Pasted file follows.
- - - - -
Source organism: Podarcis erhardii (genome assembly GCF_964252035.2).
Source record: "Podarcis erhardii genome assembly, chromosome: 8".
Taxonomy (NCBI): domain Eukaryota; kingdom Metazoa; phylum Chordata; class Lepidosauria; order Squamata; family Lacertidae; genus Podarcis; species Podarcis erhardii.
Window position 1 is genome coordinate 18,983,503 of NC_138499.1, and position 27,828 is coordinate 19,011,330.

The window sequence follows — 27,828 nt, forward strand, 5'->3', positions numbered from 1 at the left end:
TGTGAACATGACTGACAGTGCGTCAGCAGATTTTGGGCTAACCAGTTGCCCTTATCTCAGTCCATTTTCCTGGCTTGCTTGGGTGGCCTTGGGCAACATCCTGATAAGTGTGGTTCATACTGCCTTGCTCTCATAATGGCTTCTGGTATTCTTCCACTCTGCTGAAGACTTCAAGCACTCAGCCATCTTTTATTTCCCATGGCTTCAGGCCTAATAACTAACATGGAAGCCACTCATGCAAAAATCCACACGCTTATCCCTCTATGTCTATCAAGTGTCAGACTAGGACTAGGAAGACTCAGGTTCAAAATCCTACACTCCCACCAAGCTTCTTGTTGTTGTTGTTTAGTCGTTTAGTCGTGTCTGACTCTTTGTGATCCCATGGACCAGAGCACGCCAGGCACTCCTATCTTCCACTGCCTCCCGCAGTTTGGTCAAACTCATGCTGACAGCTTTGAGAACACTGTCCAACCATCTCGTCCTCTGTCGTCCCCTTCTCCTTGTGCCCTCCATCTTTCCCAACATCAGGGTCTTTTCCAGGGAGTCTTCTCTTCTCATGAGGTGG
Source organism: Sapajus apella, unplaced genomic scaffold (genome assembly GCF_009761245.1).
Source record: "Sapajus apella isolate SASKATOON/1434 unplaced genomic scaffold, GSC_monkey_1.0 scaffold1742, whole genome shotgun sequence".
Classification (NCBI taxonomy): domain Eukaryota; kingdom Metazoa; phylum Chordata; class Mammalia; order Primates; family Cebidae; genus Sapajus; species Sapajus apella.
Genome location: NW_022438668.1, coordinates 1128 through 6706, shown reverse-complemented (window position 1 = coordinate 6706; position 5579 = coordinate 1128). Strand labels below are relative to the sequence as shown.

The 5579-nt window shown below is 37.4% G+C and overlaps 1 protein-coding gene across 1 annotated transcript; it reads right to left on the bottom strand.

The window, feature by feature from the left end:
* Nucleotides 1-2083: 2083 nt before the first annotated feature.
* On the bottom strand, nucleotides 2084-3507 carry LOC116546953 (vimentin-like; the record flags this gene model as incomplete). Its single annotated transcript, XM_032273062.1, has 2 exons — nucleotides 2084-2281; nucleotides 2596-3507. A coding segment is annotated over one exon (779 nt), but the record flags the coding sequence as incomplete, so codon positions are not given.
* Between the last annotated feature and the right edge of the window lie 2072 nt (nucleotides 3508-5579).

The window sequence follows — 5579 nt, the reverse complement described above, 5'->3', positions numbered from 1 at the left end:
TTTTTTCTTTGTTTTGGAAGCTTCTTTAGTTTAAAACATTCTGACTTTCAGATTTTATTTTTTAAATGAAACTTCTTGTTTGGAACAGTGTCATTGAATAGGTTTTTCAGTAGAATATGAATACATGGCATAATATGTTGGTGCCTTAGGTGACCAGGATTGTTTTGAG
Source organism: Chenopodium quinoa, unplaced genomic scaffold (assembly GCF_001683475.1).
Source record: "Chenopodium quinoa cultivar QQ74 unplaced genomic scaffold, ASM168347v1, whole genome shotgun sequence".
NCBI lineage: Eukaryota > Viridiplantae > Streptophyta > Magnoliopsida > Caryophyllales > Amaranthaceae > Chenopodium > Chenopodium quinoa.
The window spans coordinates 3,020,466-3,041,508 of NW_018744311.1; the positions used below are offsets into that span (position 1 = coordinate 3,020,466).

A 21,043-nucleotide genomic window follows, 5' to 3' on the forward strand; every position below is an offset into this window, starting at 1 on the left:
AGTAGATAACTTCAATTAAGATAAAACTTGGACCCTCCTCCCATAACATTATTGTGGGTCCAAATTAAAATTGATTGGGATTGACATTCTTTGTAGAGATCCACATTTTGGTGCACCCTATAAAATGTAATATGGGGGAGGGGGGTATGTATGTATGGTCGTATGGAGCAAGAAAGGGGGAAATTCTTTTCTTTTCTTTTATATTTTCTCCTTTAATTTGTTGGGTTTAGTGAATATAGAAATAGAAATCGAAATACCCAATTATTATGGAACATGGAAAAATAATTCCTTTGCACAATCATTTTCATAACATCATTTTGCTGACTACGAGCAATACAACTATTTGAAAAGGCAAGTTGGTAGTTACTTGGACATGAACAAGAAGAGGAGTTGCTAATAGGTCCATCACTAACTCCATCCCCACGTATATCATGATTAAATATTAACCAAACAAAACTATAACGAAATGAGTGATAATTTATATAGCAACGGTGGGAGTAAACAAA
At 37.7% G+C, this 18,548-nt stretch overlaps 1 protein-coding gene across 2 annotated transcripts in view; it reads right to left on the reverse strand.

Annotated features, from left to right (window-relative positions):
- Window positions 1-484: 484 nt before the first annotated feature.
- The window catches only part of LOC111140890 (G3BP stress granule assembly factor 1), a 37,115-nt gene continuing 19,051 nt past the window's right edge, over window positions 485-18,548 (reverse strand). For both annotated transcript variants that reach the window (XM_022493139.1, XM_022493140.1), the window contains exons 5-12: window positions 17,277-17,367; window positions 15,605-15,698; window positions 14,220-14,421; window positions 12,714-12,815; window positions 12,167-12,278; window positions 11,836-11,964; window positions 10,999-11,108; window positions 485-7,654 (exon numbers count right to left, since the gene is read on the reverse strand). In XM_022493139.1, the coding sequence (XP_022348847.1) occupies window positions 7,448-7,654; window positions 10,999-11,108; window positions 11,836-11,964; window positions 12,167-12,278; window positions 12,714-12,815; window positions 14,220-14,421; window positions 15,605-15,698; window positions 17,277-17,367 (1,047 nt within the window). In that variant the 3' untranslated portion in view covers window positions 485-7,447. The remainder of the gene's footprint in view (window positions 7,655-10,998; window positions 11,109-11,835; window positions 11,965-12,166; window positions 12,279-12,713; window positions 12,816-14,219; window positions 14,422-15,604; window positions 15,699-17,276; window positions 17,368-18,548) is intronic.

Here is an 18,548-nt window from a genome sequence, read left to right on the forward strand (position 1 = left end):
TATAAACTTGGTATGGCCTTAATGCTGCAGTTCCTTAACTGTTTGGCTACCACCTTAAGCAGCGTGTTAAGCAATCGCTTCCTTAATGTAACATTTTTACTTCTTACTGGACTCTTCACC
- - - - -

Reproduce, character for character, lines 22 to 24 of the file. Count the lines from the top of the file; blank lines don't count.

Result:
A 21,043-nucleotide genomic window follows, 5' to 3' on the forward strand; every position below is an offset into this window, starting at 1 on the left:
AGTAGATAACTTCAATTAAGATAAAACTTGGACCCTCCTCCCATAACATTATTGTGGGTCCAAATTAAAATTGATTGGGATTGACATTCTTTGTAGAGATCCACATTTTGGTGCACCCTATAAAATGTAATATGGGGGAGGGGGGTATGTATGTATGGTCGTATGGAGCAAGAAAGGGGGAAATTCTTTTCTTTTCTTTTATATTTTCTCCTTTAATTTGTTGGGTTTAGTGAATATAGAAATAGAAATCGAAATACCCAATTATTATGGAACATGGAAAAATAATTCCTTTGCACAATCATTTTCATAACATCATTTTGCTGACTACGAGCAATACAACTATTTGAAAAGGCAAGTTGGTAGTTACTTGGACATGAACAAGAAGAGGAGTTGCTAATAGGTCCATCACTAACTCCATCCCCACGTATATCATGATTAAATATTAACCAAACAAAACTATAACGAAATGAGTGATAATTTATATAGCAACGGTGGGAGTAAACAAA
At 37.7% G+C, this 18,548-nt stretch overlaps 1 protein-coding gene across 2 annotated transcripts in view; it reads right to left on the reverse strand.